Last summer a Stick Library appeared in Pinehurst Pocket Park in Seattle with sanded and polished sticks for dogs. The sticks were not meant to be used in the pocket park which is not an off leash area. They are offered like books at Little Free Libraries in neighborhoods everywhere. For a couple of years, humans have dabbled with stick libraries around the world but the trend was featured in national news segments this past week. As with many ideas, the first person who implements the concept is not the one to take it viral. You now need to act fast if you want to be a leader in the stick library movement. It likely will not be as popular as Little Free Libraries because a book exchange provides a more efficient mutual two way trade. A stick library is more limited to generous providers and thankful users, like water dishes left in public areas for pets. I expect users will not actually be in the business of trading their used sticks for used sticks from others. But I am actually not legally allowed to Blog about dogs because I have never owned a dog. So what do I know? I am mostly intoxicated with the idea of getting on television or in print by inventing the next free library trend. I am thinking of photo swaps. I offer old photographs that are redundant and/or feature unknown family members but which are emotionally difficult to trash. Then you trade your old photos which I and others will find easy to dump after a few moments of amusement. If this trend catches on, we can broaden the exchange to include ticket stubs, recipes, old calendars, and love letters from my wife’s ex-boyfriend.
Last Wednesday, I showered before my morning appointment for a second Pfizer vaccination. I normally do not discuss showering details but I discovered a bandage on my upper left arm. I was shocked to realize it had been living there for 26 days, ever since my first vaccination. Why had I not noticed it before? The most logical explanation would be that I had not showered in almost four weeks. My friends could believe that. But my wife is still alive. Her eyesight has diminished to the point I no longer need to comb my hair, but her sense of smell has grown keener. I love her for who she is but she only loves the clean version of me. The small bandage blended with my skin and was difficult to peel off. I need some of those Band-Aids that the University of Washington Medical Center uses. The adhesive was like Super Glue. Generic ones I buy at the dollar store never stick. I am told to apply greasy antibiotic on wounds so they do not become infected. But then one side of a bandage on my face will slip and dangle while I am interfacing with the public. I was relieved to find the vaccination bandage in time to avoid questions about what it was still doing on my arm. I probably would have panicked and invented an explanation that the injection site was still bleeding. The vaccinator did not even see my left arm this time. I offered my more valuable right limb. I hope she affixed the bandage securely because with no impending appointments, I am determined to break the Guinness World Record for bandage longevity set by that guy who died of gangrene a couple years ago.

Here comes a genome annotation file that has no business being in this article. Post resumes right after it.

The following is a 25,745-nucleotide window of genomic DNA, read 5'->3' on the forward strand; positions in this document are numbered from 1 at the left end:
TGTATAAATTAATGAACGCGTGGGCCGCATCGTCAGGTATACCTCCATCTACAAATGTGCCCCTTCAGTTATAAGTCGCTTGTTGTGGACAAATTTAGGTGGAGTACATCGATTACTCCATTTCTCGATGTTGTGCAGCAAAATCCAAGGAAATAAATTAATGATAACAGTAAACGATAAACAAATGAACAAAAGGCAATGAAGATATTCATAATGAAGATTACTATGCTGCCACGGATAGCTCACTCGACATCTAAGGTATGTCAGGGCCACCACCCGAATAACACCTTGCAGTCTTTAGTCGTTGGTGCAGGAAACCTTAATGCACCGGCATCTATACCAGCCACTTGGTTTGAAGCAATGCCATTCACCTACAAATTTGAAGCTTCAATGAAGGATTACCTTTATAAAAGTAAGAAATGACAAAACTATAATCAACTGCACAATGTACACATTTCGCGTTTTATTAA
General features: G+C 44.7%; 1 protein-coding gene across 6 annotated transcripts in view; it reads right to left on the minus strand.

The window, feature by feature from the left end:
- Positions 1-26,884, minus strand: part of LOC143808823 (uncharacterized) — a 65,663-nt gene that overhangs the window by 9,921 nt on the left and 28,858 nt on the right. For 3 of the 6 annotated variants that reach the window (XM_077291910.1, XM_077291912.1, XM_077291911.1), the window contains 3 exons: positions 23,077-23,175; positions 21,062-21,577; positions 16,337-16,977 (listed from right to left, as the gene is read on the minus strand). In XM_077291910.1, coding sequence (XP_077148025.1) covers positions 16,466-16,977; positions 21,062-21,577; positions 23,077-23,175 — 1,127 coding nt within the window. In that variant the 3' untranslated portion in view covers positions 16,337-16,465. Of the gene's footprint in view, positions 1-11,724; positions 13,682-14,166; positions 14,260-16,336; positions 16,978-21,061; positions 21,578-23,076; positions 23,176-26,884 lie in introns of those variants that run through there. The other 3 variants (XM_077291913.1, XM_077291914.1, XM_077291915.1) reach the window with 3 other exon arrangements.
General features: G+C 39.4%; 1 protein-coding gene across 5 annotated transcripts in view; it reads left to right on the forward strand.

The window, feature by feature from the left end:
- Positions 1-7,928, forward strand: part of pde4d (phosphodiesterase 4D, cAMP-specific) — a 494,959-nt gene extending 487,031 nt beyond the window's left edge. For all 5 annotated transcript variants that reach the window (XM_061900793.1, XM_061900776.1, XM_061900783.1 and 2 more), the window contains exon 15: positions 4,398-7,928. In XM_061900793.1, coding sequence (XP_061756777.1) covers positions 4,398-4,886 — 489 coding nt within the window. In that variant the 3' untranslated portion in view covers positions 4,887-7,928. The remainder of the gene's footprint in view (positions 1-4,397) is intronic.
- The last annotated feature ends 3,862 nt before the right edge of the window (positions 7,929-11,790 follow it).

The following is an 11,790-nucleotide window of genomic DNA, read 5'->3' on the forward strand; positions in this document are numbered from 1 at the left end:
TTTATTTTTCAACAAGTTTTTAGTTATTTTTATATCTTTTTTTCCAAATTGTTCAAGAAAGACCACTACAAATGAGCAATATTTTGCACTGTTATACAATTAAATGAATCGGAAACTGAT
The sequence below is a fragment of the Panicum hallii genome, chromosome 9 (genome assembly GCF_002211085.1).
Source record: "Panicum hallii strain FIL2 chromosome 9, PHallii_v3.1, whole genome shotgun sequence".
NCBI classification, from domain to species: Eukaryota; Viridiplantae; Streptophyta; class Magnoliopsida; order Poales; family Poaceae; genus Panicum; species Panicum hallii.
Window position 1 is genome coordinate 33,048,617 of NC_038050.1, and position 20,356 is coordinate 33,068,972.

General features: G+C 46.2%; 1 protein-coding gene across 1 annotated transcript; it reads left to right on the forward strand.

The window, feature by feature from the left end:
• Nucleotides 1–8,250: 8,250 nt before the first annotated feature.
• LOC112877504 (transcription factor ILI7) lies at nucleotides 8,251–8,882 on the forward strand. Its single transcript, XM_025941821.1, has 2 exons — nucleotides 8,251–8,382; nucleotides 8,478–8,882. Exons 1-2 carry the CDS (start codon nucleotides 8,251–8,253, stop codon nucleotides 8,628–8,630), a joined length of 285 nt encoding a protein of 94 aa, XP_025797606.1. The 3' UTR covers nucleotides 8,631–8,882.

Politicians are especially good at declaring victories. Too bad they are so often premature. President Bush famously celebrated “Mission Accomplished” when it was far from accomplished. Donald Trump told us we were “turning the corner” while he led us off a cliff. After a month in office, President Biden declares that “America is back!” I look around and everything seems the same. I am an untrained and uncertified teacher still helping homeschool two grandchildren and they are suffering for it. Third grader Zofia has not been allowed inside a classroom for a year. The latest winter storms have devastated the country. I am sure Texans are not ecstatic to be told America is back. Our Senate is split 50-50. We are only in extra innings. Minds have not been changed on whether an insurrection at the Capitol is patriotic or treasonous. Minds have not been changed on whether or not school shootings are just collateral damage in the fight to preserve weaponry at all cost. The racial divide has not been bridged. The death toll from Covid-19 is passing one half million, even with Governor Cuomo undercounting. We are still wearing masks. Peaks Frozen Yogurt and Beth’s Cafe are closed. I have not been on an airplane or in a movie theater for a year. Sure we changed who gets to ceremoniously sign Executive Orders. But have we resolved the issues of Immigration Reform and Climate Control? I guess America is back if we mean back in the same old mess. At least Joe Biden did not shout “America is back” from the balcony of the Ritz-Carlton in Cancun. But I am back to being sick of political posturing, spin, and slogans. Show us an America that is back and then tell us how you did it in your memoir.